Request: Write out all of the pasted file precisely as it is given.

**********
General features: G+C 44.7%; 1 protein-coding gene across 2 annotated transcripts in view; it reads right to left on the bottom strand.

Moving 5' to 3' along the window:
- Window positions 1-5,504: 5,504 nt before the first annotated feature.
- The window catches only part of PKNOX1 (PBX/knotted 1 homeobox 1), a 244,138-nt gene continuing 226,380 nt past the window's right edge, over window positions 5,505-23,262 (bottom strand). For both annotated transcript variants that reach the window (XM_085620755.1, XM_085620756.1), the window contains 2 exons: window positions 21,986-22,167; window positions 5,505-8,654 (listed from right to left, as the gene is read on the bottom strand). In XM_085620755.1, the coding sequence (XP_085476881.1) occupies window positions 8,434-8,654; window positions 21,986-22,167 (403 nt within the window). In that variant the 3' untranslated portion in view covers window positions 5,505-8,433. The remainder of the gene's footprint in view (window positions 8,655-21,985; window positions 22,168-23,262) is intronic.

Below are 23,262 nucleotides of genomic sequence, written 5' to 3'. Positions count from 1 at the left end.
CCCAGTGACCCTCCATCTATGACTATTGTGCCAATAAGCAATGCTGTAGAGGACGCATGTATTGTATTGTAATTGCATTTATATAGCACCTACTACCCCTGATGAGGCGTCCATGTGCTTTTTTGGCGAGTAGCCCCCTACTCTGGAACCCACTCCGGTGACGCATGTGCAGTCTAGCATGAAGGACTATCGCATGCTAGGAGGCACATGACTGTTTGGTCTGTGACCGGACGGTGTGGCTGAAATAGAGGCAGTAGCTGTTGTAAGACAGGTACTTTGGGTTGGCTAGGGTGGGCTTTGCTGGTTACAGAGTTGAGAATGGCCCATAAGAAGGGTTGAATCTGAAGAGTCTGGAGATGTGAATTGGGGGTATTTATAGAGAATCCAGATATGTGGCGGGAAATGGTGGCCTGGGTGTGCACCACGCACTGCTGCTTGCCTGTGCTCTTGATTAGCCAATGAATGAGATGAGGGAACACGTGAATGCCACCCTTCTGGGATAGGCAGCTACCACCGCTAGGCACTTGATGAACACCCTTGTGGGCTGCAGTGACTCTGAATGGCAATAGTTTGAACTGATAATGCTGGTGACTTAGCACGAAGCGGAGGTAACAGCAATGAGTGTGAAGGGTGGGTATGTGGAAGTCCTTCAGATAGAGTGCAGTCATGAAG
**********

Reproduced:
General features: G+C 44.7%; 1 protein-coding gene across 2 annotated transcripts in view; it reads right to left on the bottom strand.

Moving 5' to 3' along the window:
- Window positions 1-5,504: 5,504 nt before the first annotated feature.
- The window catches only part of PKNOX1 (PBX/knotted 1 homeobox 1), a 244,138-nt gene continuing 226,380 nt past the window's right edge, over window positions 5,505-23,262 (bottom strand). For both annotated transcript variants that reach the window (XM_085620755.1, XM_085620756.1), the window contains 2 exons: window positions 21,986-22,167; window positions 5,505-8,654 (listed from right to left, as the gene is read on the bottom strand). In XM_085620755.1, the coding sequence (XP_085476881.1) occupies window positions 8,434-8,654; window positions 21,986-22,167 (403 nt within the window). In that variant the 3' untranslated portion in view covers window positions 5,505-8,433. The remainder of the gene's footprint in view (window positions 8,655-21,985; window positions 22,168-23,262) is intronic.

Below are 23,262 nucleotides of genomic sequence, written 5' to 3'. Positions count from 1 at the left end.
CCCAGTGACCCTCCATCTATGACTATTGTGCCAATAAGCAATGCTGTAGAGGACGCATGTATTGTATTGTAATTGCATTTATATAGCACCTACTACCCCTGATGAGGCGTCCATGTGCTTTTTTGGCGAGTAGCCCCCTACTCTGGAACCCACTCCGGTGACGCATGTGCAGTCTAGCATGAAGGACTATCGCATGCTAGGAGGCACATGACTGTTTGGTCTGTGACCGGACGGTGTGGCTGAAATAGAGGCAGTAGCTGTTGTAAGACAGGTACTTTGGGTTGGCTAGGGTGGGCTTTGCTGGTTACAGAGTTGAGAATGGCCCATAAGAAGGGTTGAATCTGAAGAGTCTGGAGATGTGAATTGGGGGTATTTATAGAGAATCCAGATATGTGGCGGGAAATGGTGGCCTGGGTGTGCACCACGCACTGCTGCTTGCCTGTGCTCTTGATTAGCCAATGAATGAGATGAGGGAACACGTGAATGCCACCCTTCTGGGATAGGCAGCTACCACCGCTAGGCACTTGATGAACACCCTTGTGGGCTGCAGTGACTCTGAATGGCAATAGTTTGAACTGATAATGCTGGTGACTTAGCACGAAGCGGAGGTAACAGCAATGAGTGTGAAGGGTGGGTATGTGGAAGTCCTTCAGATAGAGTGCAGTCATGAAG